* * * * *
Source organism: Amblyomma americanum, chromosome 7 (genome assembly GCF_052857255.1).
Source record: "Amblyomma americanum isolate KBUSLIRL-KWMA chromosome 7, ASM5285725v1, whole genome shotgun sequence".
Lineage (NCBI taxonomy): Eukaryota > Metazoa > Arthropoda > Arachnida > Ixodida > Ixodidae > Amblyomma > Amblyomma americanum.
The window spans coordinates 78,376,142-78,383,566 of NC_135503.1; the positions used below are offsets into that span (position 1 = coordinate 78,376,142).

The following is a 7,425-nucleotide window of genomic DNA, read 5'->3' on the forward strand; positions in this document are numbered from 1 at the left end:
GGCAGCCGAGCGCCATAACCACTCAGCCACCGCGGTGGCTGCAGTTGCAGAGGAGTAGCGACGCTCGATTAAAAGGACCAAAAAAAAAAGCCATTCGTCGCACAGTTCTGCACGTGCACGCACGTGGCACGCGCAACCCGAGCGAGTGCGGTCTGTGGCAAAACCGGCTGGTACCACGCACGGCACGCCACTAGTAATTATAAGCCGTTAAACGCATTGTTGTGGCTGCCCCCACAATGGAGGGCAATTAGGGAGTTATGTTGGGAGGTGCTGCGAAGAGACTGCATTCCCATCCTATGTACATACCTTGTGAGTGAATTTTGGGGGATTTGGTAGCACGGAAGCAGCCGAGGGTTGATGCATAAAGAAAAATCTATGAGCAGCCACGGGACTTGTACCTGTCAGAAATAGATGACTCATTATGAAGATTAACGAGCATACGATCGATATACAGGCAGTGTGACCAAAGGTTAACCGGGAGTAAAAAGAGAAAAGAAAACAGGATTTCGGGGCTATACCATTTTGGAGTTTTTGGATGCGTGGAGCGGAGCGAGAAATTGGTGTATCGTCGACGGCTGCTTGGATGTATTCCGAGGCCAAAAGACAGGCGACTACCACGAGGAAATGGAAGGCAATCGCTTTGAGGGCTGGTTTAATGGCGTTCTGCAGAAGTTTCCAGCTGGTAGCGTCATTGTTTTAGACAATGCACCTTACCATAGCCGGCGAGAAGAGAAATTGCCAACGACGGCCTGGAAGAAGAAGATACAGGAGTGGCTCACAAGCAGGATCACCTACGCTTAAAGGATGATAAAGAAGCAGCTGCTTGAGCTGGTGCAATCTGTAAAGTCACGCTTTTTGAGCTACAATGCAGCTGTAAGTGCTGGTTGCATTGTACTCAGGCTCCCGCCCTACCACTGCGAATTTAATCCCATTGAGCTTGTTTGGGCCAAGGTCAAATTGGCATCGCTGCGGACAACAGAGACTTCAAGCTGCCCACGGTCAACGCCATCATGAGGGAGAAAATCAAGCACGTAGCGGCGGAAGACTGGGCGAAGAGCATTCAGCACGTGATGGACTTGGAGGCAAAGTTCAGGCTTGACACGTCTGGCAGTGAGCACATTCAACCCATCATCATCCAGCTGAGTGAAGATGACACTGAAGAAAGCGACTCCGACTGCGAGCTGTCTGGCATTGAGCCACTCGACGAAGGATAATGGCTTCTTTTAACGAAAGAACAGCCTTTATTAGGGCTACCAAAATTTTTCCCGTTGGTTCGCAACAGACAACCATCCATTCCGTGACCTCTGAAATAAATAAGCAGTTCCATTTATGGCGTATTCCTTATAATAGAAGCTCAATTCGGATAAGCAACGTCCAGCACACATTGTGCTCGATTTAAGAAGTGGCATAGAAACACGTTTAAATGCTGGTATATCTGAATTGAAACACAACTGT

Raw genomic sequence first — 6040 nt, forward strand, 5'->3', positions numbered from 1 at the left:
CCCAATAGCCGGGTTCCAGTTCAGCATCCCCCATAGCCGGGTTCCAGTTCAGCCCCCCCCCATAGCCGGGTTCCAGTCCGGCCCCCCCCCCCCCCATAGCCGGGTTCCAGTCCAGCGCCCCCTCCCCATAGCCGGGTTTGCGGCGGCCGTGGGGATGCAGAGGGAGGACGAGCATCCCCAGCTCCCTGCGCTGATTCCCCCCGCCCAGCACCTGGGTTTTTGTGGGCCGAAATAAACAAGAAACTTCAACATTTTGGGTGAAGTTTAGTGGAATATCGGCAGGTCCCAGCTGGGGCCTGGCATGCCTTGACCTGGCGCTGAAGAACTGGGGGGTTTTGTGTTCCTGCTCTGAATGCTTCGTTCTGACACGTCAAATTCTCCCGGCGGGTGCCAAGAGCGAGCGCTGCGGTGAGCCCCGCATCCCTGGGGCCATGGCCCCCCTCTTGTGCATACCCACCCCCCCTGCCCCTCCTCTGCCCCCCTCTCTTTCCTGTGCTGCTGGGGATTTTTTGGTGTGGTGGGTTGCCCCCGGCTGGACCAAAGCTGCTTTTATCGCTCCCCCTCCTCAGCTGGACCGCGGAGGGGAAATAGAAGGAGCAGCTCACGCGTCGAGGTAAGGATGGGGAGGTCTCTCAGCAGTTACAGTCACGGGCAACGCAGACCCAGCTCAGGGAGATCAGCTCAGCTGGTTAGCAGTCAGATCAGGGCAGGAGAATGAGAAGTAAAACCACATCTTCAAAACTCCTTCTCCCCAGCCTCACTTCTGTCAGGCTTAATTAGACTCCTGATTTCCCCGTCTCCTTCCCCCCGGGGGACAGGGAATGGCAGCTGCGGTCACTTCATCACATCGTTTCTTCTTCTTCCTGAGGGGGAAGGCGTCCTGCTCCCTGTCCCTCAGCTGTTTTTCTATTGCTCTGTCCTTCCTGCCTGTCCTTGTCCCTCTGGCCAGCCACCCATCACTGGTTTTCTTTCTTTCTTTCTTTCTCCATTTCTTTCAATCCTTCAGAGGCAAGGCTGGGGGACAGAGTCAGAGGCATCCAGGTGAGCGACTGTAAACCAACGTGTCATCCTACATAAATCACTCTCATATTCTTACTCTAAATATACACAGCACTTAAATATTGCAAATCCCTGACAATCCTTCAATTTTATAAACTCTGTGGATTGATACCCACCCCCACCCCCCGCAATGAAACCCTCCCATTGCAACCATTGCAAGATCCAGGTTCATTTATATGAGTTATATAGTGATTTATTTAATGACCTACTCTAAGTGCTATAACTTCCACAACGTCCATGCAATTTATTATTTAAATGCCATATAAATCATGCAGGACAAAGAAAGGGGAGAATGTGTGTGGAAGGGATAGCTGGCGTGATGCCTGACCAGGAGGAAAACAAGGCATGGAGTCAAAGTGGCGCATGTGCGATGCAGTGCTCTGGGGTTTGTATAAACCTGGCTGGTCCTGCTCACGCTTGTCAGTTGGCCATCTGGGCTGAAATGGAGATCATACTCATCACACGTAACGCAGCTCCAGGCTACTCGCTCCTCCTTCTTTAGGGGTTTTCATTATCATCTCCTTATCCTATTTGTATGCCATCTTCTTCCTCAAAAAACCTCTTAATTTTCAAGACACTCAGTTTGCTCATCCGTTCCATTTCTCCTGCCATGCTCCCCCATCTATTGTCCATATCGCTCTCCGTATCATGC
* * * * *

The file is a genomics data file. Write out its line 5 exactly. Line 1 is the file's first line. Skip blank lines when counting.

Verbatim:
The following is a 7,425-nucleotide window of genomic DNA, read 5'->3' on the forward strand; positions in this document are numbered from 1 at the left end: